Root-cause Investigation

Kalsi Engineering has successfully performed numerous/systematic root-cause investigations of components/equipment used in nuclear power plants and in the oil field and petrochemical industries. KEI’s success is a direct result of our experience with a wide range of valve and equipment failure modes, expert use of state-of-the-art engineering tools, and sound understanding of the engineering first-principles.

Root-cause investigations commonly performed by KEI include the failure modes discussed below. Key examples demonstrating extensive experience in performing root-cause investigation related to the failure modes below are discussed later.

Design limitation or flaws that are either unidentified or ignored during selection often form the common thread for almost all failures. Design limitation can include improper material selection, unanticipated binding, wedging or impact loading due to unacceptably large clearances or unintended interferences resulting from improper part tolerancing.

System/Component Interaction can reveal subtle weaknesses in the design of equipment. Problems resulting from system/component interactions include pressure locking and thermal binding of mechanical components, accelerated wear and/or fatigue, or increased operating forces due to increases in side-load forces caused by external loads. System/component interactions can greatly be affected by improper equipment sizing and selection (e.g., check valve disk instability due to improper sizing and/ friction or installation). System/component interaction can lead to valve control instability which results in accelerated wear due to frequent hunting.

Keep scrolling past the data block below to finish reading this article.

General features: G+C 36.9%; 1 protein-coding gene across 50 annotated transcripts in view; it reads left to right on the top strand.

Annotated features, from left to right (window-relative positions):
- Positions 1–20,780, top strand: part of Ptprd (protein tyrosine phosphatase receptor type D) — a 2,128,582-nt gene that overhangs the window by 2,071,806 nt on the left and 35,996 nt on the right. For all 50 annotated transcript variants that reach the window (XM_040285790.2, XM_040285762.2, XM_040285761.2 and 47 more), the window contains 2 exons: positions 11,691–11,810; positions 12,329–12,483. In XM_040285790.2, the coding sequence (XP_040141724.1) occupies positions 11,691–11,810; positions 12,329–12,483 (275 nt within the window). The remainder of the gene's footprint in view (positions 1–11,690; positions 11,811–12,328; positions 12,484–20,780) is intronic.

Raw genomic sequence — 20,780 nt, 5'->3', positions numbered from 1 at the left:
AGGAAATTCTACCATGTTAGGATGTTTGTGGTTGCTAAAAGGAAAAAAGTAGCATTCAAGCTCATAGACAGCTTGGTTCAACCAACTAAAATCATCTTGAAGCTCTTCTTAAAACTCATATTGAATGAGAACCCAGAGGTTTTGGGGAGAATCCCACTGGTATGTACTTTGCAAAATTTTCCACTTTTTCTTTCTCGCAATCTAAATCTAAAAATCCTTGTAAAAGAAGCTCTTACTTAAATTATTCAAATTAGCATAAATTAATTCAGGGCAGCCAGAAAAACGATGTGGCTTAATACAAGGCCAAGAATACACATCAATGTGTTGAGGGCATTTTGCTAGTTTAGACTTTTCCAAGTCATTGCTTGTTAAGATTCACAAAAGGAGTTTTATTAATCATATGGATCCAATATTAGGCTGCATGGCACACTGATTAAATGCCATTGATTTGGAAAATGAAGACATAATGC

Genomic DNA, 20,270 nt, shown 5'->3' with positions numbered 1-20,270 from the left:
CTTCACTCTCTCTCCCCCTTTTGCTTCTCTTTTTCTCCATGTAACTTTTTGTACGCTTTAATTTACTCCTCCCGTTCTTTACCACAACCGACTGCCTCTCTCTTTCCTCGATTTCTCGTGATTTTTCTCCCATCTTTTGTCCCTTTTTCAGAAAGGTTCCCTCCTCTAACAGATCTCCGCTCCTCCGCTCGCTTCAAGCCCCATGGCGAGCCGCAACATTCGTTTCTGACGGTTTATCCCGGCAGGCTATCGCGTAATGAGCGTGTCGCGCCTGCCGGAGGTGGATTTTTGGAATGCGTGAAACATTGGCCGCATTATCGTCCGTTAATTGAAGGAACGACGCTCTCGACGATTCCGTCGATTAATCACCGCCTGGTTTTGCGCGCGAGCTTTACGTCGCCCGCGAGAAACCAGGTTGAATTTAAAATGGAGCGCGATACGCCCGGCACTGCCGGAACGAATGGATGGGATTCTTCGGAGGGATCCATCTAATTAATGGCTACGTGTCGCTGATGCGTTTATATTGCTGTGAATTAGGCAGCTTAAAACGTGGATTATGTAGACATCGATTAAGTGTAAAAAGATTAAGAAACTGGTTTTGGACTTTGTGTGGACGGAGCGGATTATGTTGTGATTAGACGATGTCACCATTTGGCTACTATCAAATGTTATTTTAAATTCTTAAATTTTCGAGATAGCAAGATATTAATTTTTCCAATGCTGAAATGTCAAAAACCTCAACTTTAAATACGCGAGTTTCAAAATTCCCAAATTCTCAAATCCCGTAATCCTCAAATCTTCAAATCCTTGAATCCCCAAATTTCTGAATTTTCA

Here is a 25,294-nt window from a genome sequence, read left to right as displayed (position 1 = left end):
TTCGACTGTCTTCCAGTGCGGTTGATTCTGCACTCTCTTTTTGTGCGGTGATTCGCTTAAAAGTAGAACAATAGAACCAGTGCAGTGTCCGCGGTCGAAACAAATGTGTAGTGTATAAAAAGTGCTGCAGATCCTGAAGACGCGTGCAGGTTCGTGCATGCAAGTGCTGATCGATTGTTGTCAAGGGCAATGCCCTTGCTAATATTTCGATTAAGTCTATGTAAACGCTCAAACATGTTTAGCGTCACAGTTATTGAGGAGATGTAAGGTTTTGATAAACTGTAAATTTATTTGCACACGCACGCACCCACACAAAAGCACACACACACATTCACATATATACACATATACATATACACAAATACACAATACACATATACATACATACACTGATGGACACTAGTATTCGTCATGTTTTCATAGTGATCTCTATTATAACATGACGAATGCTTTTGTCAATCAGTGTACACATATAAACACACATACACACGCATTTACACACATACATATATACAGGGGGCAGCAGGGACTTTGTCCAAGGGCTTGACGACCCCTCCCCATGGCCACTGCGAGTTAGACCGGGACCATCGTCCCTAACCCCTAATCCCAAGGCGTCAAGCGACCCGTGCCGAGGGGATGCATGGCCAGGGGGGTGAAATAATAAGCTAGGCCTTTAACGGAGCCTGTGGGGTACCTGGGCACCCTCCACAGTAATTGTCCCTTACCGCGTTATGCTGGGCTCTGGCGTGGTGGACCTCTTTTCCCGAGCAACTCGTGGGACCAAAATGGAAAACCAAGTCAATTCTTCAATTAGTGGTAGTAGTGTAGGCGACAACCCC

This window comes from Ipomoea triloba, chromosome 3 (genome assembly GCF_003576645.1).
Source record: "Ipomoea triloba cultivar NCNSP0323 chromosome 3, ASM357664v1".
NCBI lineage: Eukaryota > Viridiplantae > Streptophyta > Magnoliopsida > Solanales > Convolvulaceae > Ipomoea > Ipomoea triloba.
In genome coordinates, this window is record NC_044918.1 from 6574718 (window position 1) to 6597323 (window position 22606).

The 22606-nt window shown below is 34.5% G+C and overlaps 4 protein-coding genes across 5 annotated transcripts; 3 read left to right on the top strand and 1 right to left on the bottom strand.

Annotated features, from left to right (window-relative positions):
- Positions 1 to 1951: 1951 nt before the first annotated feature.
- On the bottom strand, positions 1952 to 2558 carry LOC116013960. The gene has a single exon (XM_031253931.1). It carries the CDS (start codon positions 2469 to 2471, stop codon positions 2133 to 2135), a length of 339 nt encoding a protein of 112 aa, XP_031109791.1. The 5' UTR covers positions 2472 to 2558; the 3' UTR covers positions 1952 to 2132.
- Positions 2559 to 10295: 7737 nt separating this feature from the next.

Seat Sealing Failure typically results due to a local loss of contact pressure. The potential causes of the loss in contact pressure can vary greatly. Common factors include pressure-induced, thermal gradient-induced, and external-load-induced seat distortions.

Safety Relief Valve Set Point Drift is a common problem experienced in SRVs used in power plants and chemical plants. Set point drift can result from corrosion bonding between the plug and seat, uneven thermal growth between the bonnet and spindle, a change in shear modulus due to time-dependency in the mean temperature of the spring, and an increase in the motive force associated with abnormal bushing wear between the spindle and guide bushing.

Mechanical/Flow-Induced Vibration can contribute to several failure modes including accelerated/abnormal wear, accelerated fatigue failure, which can cause an increase in required operating forces to overcome damage to sliding/guiding surfaces.

Mechanical Overload can initiate several failure modes including complete/partial component separation, gross deformation resulting in binding, and plastic deformation-induced preload loss.

Fatigue Failures can result from high-load low-cycle loading or low-load high-cycle loading. The complete root-cause may identify improper material selection, improper system design, or unacceptable system-component interactions.

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